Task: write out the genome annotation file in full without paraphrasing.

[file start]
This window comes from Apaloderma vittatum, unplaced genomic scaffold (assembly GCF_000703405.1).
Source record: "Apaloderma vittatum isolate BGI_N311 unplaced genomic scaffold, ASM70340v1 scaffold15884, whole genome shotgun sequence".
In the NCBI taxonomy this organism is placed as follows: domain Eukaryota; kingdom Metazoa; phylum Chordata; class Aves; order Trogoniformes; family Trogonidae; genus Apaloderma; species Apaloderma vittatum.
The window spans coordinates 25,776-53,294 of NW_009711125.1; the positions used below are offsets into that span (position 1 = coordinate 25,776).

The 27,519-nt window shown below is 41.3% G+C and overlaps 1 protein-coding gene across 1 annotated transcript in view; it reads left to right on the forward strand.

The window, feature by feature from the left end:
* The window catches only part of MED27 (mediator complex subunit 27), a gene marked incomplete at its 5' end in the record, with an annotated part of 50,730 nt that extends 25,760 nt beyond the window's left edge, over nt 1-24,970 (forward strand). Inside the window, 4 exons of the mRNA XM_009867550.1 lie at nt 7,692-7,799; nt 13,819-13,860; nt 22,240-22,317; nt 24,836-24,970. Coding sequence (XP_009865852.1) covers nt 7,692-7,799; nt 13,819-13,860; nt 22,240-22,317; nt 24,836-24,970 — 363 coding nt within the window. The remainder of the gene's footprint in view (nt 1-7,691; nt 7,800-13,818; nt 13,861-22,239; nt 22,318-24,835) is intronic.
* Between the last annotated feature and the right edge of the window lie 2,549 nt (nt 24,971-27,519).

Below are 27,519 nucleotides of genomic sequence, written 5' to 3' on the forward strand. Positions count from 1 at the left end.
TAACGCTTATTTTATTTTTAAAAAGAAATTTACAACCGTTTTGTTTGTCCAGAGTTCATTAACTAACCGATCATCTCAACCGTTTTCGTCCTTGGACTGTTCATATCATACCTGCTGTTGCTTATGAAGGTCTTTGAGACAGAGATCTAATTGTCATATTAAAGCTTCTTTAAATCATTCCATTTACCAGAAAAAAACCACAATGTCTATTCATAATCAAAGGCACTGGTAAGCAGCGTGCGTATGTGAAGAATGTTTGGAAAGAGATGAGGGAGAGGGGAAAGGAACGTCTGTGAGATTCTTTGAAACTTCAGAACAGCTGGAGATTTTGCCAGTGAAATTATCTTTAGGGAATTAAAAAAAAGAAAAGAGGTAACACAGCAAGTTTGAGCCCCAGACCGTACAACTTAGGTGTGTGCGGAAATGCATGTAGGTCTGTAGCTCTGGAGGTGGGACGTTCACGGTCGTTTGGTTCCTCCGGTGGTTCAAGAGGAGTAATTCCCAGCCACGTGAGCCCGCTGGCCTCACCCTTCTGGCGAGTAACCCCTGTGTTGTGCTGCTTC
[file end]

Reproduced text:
This window comes from Apaloderma vittatum, unplaced genomic scaffold (assembly GCF_000703405.1).
Source record: "Apaloderma vittatum isolate BGI_N311 unplaced genomic scaffold, ASM70340v1 scaffold15884, whole genome shotgun sequence".
In the NCBI taxonomy this organism is placed as follows: domain Eukaryota; kingdom Metazoa; phylum Chordata; class Aves; order Trogoniformes; family Trogonidae; genus Apaloderma; species Apaloderma vittatum.
The window spans coordinates 25,776-53,294 of NW_009711125.1; the positions used below are offsets into that span (position 1 = coordinate 25,776).

The 27,519-nt window shown below is 41.3% G+C and overlaps 1 protein-coding gene across 1 annotated transcript in view; it reads left to right on the forward strand.

The window, feature by feature from the left end:
* The window catches only part of MED27 (mediator complex subunit 27), a gene marked incomplete at its 5' end in the record, with an annotated part of 50,730 nt that extends 25,760 nt beyond the window's left edge, over nt 1-24,970 (forward strand). Inside the window, 4 exons of the mRNA XM_009867550.1 lie at nt 7,692-7,799; nt 13,819-13,860; nt 22,240-22,317; nt 24,836-24,970. Coding sequence (XP_009865852.1) covers nt 7,692-7,799; nt 13,819-13,860; nt 22,240-22,317; nt 24,836-24,970 — 363 coding nt within the window. The remainder of the gene's footprint in view (nt 1-7,691; nt 7,800-13,818; nt 13,861-22,239; nt 22,318-24,835) is intronic.
* Between the last annotated feature and the right edge of the window lie 2,549 nt (nt 24,971-27,519).

Below are 27,519 nucleotides of genomic sequence, written 5' to 3' on the forward strand. Positions count from 1 at the left end.
TAACGCTTATTTTATTTTTAAAAAGAAATTTACAACCGTTTTGTTTGTCCAGAGTTCATTAACTAACCGATCATCTCAACCGTTTTCGTCCTTGGACTGTTCATATCATACCTGCTGTTGCTTATGAAGGTCTTTGAGACAGAGATCTAATTGTCATATTAAAGCTTCTTTAAATCATTCCATTTACCAGAAAAAAACCACAATGTCTATTCATAATCAAAGGCACTGGTAAGCAGCGTGCGTATGTGAAGAATGTTTGGAAAGAGATGAGGGAGAGGGGAAAGGAACGTCTGTGAGATTCTTTGAAACTTCAGAACAGCTGGAGATTTTGCCAGTGAAATTATCTTTAGGGAATTAAAAAAAAGAAAAGAGGTAACACAGCAAGTTTGAGCCCCAGACCGTACAACTTAGGTGTGTGCGGAAATGCATGTAGGTCTGTAGCTCTGGAGGTGGGACGTTCACGGTCGTTTGGTTCCTCCGGTGGTTCAAGAGGAGTAATTCCCAGCCACGTGAGCCCGCTGGCCTCACCCTTCTGGCGAGTAACCCCTGTGTTGTGCTGCTTC